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Loteprednol etabonate
Trade namesLotemax, Loterex, others
Other namesLoteprednol etabonate, 11β,17α,Dihydroxy-21-oxa-21-chloromethylpregna-1,4-diene-3,20-dione 17α-ethylcarbonate
  • Chloromethyl 17-ethoxycarbonyloxy-11-hydroxy-10,13-dimethyl-3-oxo-7,8,9,11,12,14,15,16-octahydro-6H-cyclopenta[a]phenanthrene-17-carboxylate
Clinical data
Drug classCorticosteroid; glucocorticoid
Main usesInflammation of after eye surgery, allergic conjunctivitis[1][2]
Side effectsDry eye, eye pain, headaches[1]
  • US: C (Risk not ruled out)
Routes of
Eye drop
Onset of action≤2 hrs (allergic conjunctivitis)
External links
Legal status
Protein binding95%
MetabolismEster hydrolysis
MetabolitesΔ1-cortienic acid and its etabonate
Elimination half-life2.8 hrs
Chemical and physical data
Molar mass466.96 g·mol−1
3D model (JSmol)
Melting point220.5 to 223.5 °C (428.9 to 434.3 °F)
Solubility in water0.0005 mg/mL (20 °C)
  • CCOC(=O)O[C@@]1(CC[C@@H]2[C@@]1(C[C@@H]([C@H]3[C@H]2CCC4=CC(=O)C=C[C@]34C)O)C)C(=O)OCCl
  • InChI=1S/C24H31ClO7/c1-4-30-21(29)32-24(20(28)31-13-25)10-8-17-16-6-5-14-11-15(26)7-9-22(14,2)19(16)18(27)12-23(17,24)3/h7,9,11,16-19,27H,4-6,8,10,12-13H2,1-3H3/t16-,17-,18-,19+,22-,23-,24-/m0/s1 ☒N

Loteprednol, sold under the brand name Lotemax among others, is a corticosteroid used to treat inflammation after eye surgery and allergic conjunctivitis.[1][2] It is used as an eye drop.[1] It should not be used for more than 2 weeks.[1]

Common side effects include dry eye, eye pain, and headaches.[1] Other side effects may include change in taste and facial swelling.[1] It should not be used in people with herpes simplex keratitis.[2]

Loteprednol was patented in 1980 and approved for medical use in 1998.[3] In the United Kingdom 5 ml cost the NHS about £6.[1] In the United States this amount costs about 200 USD.[4] It also comes as a combination medication with tobramycin.[2]

Medical uses

Applications for this drug include the reduction of inflammation after eye surgery,[5] seasonal allergic conjunctivitis, uveitis,[6] as well as chronic forms of keratitis (e.g. adenoviral and Thygeson's keratitis), vernal keratoconjunctivitis, pingueculitis, and episcleritis.[citation needed]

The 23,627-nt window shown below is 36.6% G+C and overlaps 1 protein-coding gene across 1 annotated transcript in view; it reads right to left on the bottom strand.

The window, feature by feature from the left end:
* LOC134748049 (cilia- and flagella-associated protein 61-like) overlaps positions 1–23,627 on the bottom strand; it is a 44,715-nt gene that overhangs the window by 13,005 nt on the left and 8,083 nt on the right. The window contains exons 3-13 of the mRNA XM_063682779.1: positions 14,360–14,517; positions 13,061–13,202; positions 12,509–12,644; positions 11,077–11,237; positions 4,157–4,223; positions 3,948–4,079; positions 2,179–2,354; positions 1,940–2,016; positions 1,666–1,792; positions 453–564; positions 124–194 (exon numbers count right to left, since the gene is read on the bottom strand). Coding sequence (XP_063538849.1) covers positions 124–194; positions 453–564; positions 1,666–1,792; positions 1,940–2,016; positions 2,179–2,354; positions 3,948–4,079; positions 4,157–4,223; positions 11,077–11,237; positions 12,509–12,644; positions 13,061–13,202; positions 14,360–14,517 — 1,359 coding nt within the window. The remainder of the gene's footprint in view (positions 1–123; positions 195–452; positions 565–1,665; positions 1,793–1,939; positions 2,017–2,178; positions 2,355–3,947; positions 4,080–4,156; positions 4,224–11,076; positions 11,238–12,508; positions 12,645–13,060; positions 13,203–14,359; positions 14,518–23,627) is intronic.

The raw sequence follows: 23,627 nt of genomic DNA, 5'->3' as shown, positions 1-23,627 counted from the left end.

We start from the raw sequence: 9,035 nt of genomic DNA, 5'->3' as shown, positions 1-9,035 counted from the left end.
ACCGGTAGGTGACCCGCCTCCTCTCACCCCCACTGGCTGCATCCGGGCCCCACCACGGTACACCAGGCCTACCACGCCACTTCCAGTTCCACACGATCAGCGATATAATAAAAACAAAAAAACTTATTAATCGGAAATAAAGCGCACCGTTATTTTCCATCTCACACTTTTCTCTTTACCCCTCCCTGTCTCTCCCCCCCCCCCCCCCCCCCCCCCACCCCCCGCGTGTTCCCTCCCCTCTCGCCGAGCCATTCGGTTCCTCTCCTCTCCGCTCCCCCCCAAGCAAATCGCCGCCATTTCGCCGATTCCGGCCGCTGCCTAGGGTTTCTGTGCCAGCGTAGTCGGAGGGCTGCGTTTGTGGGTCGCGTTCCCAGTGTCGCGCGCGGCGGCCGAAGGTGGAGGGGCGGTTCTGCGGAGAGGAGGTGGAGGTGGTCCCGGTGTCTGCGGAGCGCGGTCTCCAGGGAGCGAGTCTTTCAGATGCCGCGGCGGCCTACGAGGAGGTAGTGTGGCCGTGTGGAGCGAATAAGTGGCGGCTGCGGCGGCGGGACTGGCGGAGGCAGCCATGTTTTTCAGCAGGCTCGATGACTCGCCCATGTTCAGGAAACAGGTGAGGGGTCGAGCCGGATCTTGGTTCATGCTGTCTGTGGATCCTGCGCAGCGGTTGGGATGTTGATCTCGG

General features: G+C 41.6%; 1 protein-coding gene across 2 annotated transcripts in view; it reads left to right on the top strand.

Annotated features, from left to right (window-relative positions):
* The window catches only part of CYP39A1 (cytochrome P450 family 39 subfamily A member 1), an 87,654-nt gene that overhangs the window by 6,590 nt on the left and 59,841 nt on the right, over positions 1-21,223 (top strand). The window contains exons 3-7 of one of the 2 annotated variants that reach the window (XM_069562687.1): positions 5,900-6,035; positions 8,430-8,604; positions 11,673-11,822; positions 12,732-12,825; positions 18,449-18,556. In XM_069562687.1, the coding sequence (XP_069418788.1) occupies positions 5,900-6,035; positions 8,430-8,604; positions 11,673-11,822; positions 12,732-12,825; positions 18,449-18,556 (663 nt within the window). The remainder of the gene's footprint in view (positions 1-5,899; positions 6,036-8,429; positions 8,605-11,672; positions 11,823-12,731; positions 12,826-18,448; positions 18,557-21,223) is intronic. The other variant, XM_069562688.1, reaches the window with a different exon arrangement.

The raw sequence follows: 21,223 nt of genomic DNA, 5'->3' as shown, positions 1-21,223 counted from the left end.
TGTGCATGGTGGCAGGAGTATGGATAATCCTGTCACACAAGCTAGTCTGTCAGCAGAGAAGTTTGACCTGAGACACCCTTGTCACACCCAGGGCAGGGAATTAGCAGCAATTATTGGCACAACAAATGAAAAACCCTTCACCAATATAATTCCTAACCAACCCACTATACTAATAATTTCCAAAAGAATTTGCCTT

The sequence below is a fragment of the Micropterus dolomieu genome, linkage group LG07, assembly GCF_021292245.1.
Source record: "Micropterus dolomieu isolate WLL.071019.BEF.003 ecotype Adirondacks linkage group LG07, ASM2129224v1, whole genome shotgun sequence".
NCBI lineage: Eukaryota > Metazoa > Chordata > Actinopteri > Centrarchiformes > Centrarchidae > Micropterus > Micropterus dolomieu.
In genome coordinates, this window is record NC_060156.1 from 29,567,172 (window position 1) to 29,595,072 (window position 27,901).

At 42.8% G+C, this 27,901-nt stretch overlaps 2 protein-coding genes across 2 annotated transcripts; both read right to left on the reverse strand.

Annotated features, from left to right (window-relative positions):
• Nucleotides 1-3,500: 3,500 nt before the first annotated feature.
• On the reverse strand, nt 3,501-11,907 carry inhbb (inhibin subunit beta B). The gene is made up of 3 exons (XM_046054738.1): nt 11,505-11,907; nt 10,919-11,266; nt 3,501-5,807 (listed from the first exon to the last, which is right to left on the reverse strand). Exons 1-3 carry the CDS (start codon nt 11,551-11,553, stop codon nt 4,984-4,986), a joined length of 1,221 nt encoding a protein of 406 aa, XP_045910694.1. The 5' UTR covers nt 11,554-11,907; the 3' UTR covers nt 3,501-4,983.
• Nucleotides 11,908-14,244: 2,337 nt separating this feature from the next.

As corticosteroids are immunosuppressive, loteprednol is contraindicated in patients with viral, fungal or mycobacterial infections of the eye.[5][6][7]

Side effects

The most common side effects in patients being treated with the gel formulation are anterior chamber inflammation (5%), eye pain (2%), and foreign body sensation (2%).[8]


Because long term use (>10 days) can cause increased intraocular pressure, loteprednol may interfere with the treatment of glaucoma. Following ocular administration, the drug is very slowly absorbed into the blood, therefore the blood level is limited to an extremely small concentration, and interactions with drugs taken by mouth or through any route other than topical ophthalmic are very unlikely.[5]


Mechanism of action


Neither loteprednol etabonate nor its inactive metabolites Δ1-cortienic acid and Δ1-cortienic acid etabonate are detectable in the bloodstream, even after oral administration. A study with patients receiving loteprednol eye drops over 42 days showed no adrenal suppression, which would be a sign of the drug reaching the bloodstream to a clinically relevant extent.[5]

Steroid receptor affinity was 4.3 times that of dexamethasone in animal studies.[5]

Retrometabolic drug design

Loteprednol etabonate was developed using retrometabolic drug design. It is a so-called soft drug, meaning its structure was designed so that it is predictably metabolised to inactive substances. These metabolites, Δ1-cortienic acid and its etabonate, are derivatives of cortienic acid, itself an inactive metabolite of hydrocortisone.[5][7][9]